- Citigroup declared in 2017 its post-financial crisis restructuring was complete, but over the past 18 months the bank has quietly, slowly undergone another significant overhaul.
- A little over two years after its investor day, the firm and leadership surrounding CEO Mike Corbat looks vastly different. Just five of the 14 executive officers on Corbat’s team remain.
- In a recent meeting with bank analysts, Citi executives signalled that the slow-burn restructuring may be nearing completion.
- Here’s a recap of businesses Citi overhauled and the executives who’ve departed over the past 18 months.
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Back in the summer of 2017, at Citigroup’s first investor day in roughly a decade, CEO Michael Corbat declared the company’s mammoth post-financial crisis “restructuring is over.”
A little over two years later, just five of Citi’s 14 executive officers remain. The only speaker from that day who remains in Corbat’s employ is Stephen Bird, the head of global consumer banking.
The announcement of another wide-scale retooling in 2018, just a year after the investor day, would have raised eyebrows and made for significant messaging detour. But for more than a year now, Citigroup has been quietly undergoing a substantial restructuring, and the firm and leadership surrounding Corbat today looks vastly different.
Divisional reorgs and senior executive departures have dribbled out every couple months or so dating back to last summer, when the bank announced it was overhauling its consumer banking franchise. Weeks later, Citi merged its investment bank with its capital markets business.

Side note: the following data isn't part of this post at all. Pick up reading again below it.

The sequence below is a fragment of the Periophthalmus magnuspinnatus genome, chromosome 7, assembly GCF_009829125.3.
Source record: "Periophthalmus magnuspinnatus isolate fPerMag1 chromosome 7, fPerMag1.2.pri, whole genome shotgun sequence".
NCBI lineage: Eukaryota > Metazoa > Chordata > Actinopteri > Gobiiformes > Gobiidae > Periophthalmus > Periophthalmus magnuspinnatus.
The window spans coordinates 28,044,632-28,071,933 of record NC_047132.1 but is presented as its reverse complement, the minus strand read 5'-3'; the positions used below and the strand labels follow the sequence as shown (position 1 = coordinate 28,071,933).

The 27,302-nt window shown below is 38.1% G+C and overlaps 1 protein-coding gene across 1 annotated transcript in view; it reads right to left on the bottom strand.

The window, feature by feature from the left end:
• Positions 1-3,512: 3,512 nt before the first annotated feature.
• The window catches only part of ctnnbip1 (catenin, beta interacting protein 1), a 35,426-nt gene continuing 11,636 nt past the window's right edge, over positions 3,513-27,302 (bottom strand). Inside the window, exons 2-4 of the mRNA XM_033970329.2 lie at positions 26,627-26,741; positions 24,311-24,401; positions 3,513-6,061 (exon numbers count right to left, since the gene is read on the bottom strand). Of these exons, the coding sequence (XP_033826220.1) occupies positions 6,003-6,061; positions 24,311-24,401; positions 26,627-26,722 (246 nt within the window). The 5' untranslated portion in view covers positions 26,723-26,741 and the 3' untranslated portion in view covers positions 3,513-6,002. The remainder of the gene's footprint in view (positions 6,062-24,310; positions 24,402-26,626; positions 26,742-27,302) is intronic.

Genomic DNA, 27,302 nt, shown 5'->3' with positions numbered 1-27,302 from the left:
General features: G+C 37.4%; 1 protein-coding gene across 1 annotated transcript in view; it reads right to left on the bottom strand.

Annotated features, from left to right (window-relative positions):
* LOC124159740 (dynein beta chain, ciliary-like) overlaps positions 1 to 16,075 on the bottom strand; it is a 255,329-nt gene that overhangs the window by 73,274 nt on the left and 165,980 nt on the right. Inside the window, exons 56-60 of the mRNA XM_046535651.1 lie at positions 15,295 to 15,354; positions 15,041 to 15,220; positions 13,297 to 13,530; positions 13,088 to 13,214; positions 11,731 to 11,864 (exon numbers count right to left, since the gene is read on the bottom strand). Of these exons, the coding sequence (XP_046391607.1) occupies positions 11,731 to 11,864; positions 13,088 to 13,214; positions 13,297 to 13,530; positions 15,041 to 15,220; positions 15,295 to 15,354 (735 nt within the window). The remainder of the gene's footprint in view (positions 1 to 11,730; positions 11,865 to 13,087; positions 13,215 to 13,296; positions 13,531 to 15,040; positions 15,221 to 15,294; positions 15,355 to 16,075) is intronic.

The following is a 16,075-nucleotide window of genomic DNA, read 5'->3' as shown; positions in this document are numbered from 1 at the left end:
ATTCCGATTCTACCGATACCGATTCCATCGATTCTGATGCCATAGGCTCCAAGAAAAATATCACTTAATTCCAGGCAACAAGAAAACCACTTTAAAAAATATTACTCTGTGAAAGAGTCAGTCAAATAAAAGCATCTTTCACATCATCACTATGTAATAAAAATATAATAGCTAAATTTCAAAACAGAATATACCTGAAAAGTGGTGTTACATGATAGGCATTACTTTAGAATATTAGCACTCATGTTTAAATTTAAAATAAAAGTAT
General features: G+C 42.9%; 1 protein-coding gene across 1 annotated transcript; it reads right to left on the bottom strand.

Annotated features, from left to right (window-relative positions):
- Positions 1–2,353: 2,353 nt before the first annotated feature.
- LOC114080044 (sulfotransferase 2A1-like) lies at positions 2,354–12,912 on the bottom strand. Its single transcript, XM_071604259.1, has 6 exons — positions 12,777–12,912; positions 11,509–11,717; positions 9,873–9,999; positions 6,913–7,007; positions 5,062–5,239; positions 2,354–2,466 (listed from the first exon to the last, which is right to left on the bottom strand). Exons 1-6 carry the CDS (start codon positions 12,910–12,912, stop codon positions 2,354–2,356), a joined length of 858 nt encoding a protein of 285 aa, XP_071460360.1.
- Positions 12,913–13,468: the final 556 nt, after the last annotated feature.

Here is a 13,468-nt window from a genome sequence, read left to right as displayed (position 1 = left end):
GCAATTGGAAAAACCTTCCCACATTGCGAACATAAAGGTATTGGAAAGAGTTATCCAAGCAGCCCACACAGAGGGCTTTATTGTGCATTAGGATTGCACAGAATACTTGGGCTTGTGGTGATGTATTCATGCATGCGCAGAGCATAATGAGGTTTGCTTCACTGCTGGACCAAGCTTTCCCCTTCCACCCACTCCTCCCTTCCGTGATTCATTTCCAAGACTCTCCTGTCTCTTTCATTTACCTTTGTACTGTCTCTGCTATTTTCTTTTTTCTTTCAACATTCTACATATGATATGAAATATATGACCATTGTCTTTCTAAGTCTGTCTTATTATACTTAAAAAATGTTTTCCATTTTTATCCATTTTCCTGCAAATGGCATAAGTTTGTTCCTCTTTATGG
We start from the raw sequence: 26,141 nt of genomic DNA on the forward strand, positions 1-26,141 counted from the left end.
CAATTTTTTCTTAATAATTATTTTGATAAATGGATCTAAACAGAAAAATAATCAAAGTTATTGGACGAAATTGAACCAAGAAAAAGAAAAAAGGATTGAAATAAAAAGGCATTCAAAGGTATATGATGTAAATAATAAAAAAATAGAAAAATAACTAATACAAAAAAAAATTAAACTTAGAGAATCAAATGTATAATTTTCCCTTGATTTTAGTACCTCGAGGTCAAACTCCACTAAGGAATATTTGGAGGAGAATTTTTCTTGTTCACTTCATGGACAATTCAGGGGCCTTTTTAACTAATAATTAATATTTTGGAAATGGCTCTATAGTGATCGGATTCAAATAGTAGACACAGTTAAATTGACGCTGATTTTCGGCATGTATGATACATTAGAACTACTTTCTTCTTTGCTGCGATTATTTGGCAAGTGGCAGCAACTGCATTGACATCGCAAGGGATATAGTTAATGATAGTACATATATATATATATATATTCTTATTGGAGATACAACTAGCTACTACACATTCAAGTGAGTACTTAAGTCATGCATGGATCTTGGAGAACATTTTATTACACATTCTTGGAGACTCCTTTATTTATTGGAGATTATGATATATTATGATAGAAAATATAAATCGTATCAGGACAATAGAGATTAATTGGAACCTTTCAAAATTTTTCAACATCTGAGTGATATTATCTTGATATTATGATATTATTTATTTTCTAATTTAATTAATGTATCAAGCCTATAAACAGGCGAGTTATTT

The changes have continued to roll out in 2019, including the surprise exit of company president Jamie Forese, 56, who was widely seen as a potential heir to Corbat. Paco Ybarra was appointed in his stead, and several more structural reorganizations have taken place since.
Individually, each change is notable, but not earth shaking. But the totality of the changes adds up to significant and sweeping overhaul. Had they been announced at once, it would have represented a seismic event for the firm.
While the changes started unfolding in earnest after activist ValueAct Capital unveiled its stake in the company in May 2018, Citigroup has downplayed the notion that activist pressure has been the catalyst, despite much speculation. Citigroup, which has taken hits for returns that have lagged behind its big-bank peers, has been digging deep to jump-start revenue growth and deliver for investors, some of which have been getting antsy for a jolt to the bank’s stubborn stock price.